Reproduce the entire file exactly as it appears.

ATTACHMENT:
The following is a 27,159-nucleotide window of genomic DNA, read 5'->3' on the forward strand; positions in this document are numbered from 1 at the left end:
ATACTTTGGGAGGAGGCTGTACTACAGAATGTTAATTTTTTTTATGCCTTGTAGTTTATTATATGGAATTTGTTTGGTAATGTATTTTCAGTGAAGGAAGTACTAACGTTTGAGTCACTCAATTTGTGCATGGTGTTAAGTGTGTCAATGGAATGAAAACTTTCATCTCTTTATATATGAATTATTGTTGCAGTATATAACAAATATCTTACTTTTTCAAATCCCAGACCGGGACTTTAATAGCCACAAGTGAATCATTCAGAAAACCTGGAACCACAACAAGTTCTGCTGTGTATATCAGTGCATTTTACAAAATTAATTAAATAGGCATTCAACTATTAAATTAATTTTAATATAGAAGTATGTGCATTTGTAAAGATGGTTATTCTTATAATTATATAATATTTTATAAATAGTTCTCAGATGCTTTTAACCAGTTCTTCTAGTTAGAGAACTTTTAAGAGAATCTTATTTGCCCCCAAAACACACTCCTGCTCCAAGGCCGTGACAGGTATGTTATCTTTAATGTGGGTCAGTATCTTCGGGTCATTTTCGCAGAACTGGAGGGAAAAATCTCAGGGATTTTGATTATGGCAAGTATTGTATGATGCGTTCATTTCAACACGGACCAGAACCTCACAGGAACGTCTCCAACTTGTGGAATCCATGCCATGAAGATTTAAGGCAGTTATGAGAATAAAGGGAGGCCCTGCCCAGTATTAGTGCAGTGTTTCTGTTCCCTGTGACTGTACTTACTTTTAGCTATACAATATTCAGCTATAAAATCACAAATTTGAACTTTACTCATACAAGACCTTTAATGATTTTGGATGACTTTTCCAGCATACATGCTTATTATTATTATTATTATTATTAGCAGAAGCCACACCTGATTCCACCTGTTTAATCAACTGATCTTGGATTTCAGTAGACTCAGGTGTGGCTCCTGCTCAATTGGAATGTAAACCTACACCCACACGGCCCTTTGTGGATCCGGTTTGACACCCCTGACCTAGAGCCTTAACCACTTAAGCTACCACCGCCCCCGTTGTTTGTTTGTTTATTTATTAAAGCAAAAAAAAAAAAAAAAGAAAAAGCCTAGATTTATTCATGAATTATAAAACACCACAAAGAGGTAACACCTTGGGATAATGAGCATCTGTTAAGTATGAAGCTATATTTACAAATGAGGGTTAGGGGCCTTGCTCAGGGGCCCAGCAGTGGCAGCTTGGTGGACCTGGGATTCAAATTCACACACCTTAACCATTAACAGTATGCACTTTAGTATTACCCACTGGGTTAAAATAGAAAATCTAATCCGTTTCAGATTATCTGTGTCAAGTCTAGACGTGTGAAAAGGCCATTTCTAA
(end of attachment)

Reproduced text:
The following is a 27,159-nucleotide window of genomic DNA, read 5'->3' on the forward strand; positions in this document are numbered from 1 at the left end:
ATACTTTGGGAGGAGGCTGTACTACAGAATGTTAATTTTTTTTATGCCTTGTAGTTTATTATATGGAATTTGTTTGGTAATGTATTTTCAGTGAAGGAAGTACTAACGTTTGAGTCACTCAATTTGTGCATGGTGTTAAGTGTGTCAATGGAATGAAAACTTTCATCTCTTTATATATGAATTATTGTTGCAGTATATAACAAATATCTTACTTTTTCAAATCCCAGACCGGGACTTTAATAGCCACAAGTGAATCATTCAGAAAACCTGGAACCACAACAAGTTCTGCTGTGTATATCAGTGCATTTTACAAAATTAATTAAATAGGCATTCAACTATTAAATTAATTTTAATATAGAAGTATGTGCATTTGTAAAGATGGTTATTCTTATAATTATATAATATTTTATAAATAGTTCTCAGATGCTTTTAACCAGTTCTTCTAGTTAGAGAACTTTTAAGAGAATCTTATTTGCCCCCAAAACACACTCCTGCTCCAAGGCCGTGACAGGTATGTTATCTTTAATGTGGGTCAGTATCTTCGGGTCATTTTCGCAGAACTGGAGGGAAAAATCTCAGGGATTTTGATTATGGCAAGTATTGTATGATGCGTTCATTTCAACACGGACCAGAACCTCACAGGAACGTCTCCAACTTGTGGAATCCATGCCATGAAGATTTAAGGCAGTTATGAGAATAAAGGGAGGCCCTGCCCAGTATTAGTGCAGTGTTTCTGTTCCCTGTGACTGTACTTACTTTTAGCTATACAATATTCAGCTATAAAATCACAAATTTGAACTTTACTCATACAAGACCTTTAATGATTTTGGATGACTTTTCCAGCATACATGCTTATTATTATTATTATTATTATTAGCAGAAGCCACACCTGATTCCACCTGTTTAATCAACTGATCTTGGATTTCAGTAGACTCAGGTGTGGCTCCTGCTCAATTGGAATGTAAACCTACACCCACACGGCCCTTTGTGGATCCGGTTTGACACCCCTGACCTAGAGCCTTAACCACTTAAGCTACCACCGCCCCCGTTGTTTGTTTGTTTATTTATTAAAGCAAAAAAAAAAAAAAAAGAAAAAGCCTAGATTTATTCATGAATTATAAAACACCACAAAGAGGTAACACCTTGGGATAATGAGCATCTGTTAAGTATGAAGCTATATTTACAAATGAGGGTTAGGGGCCTTGCTCAGGGGCCCAGCAGTGGCAGCTTGGTGGACCTGGGATTCAAATTCACACACCTTAACCATTAACAGTATGCACTTTAGTATTACCCACTGGGTTAAAATAGAAAATCTAATCCGTTTCAGATTATCTGTGTCAAGTCTAGACGTGTGAAAAGGCCATTTCTAA